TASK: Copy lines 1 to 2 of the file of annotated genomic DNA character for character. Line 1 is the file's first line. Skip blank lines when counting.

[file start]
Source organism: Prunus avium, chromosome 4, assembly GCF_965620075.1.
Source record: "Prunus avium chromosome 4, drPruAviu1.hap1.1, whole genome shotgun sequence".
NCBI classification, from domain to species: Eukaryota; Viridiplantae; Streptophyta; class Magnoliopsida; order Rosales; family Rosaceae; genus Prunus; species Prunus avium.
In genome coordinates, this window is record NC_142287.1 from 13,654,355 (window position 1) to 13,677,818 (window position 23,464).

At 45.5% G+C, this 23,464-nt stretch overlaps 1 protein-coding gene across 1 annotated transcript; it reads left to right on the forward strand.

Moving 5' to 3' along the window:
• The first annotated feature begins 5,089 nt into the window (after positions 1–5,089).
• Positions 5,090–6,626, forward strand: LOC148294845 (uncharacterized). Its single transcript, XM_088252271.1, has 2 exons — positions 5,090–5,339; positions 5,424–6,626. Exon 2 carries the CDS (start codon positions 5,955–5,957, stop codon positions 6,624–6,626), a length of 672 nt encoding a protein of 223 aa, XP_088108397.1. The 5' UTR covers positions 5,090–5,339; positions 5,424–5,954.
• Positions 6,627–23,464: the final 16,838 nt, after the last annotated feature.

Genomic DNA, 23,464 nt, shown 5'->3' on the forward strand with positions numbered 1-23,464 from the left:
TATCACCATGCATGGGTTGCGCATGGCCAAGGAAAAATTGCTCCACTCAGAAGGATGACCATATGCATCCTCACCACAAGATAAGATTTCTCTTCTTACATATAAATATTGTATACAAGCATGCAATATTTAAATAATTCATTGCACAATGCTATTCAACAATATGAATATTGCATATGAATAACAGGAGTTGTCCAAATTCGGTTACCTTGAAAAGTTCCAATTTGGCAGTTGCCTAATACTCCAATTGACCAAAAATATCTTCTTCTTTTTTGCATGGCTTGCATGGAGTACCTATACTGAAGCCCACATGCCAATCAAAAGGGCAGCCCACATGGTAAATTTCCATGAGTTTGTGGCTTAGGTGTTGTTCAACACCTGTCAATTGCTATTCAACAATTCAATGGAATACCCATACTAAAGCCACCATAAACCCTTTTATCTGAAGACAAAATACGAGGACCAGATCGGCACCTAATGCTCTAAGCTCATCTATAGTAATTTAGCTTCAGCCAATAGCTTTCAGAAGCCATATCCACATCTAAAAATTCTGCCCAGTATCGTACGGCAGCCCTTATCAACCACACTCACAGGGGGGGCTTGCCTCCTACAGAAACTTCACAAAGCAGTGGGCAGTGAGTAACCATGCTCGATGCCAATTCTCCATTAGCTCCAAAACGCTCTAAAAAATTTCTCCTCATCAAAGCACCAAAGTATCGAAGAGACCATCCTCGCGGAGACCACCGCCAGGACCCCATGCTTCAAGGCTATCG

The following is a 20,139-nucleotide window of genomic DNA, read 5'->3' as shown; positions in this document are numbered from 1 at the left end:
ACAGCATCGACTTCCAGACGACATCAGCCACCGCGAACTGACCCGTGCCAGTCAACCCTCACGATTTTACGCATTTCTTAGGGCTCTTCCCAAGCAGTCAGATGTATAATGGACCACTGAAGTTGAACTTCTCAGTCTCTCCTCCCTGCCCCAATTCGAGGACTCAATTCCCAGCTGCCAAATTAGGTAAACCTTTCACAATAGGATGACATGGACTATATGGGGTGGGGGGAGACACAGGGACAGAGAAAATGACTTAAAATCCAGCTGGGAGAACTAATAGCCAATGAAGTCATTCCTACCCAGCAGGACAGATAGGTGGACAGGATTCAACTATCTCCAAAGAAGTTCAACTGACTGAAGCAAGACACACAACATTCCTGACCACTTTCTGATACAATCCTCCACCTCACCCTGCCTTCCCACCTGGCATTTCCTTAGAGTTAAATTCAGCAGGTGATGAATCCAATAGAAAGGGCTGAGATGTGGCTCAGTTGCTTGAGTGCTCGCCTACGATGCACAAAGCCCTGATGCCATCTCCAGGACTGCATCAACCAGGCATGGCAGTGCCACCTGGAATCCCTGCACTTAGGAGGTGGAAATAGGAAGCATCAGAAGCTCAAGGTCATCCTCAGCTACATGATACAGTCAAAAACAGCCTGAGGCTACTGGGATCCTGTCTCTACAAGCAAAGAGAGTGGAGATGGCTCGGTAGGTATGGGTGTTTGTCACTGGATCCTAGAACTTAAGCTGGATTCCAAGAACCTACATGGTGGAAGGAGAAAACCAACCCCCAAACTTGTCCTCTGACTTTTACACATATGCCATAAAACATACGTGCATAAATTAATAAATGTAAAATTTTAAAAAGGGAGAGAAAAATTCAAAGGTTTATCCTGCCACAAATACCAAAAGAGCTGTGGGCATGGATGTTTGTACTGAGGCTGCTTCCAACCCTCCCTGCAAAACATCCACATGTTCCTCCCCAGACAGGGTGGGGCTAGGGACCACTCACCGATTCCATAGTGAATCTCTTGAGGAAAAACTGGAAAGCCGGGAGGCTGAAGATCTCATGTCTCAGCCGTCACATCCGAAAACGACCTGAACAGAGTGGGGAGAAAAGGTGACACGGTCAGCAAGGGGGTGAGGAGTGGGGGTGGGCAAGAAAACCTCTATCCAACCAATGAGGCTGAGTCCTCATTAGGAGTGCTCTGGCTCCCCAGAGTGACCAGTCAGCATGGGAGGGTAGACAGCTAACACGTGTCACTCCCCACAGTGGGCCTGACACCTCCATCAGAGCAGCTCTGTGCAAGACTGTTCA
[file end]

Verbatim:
Source organism: Prunus avium, chromosome 4, assembly GCF_965620075.1.
Source record: "Prunus avium chromosome 4, drPruAviu1.hap1.1, whole genome shotgun sequence".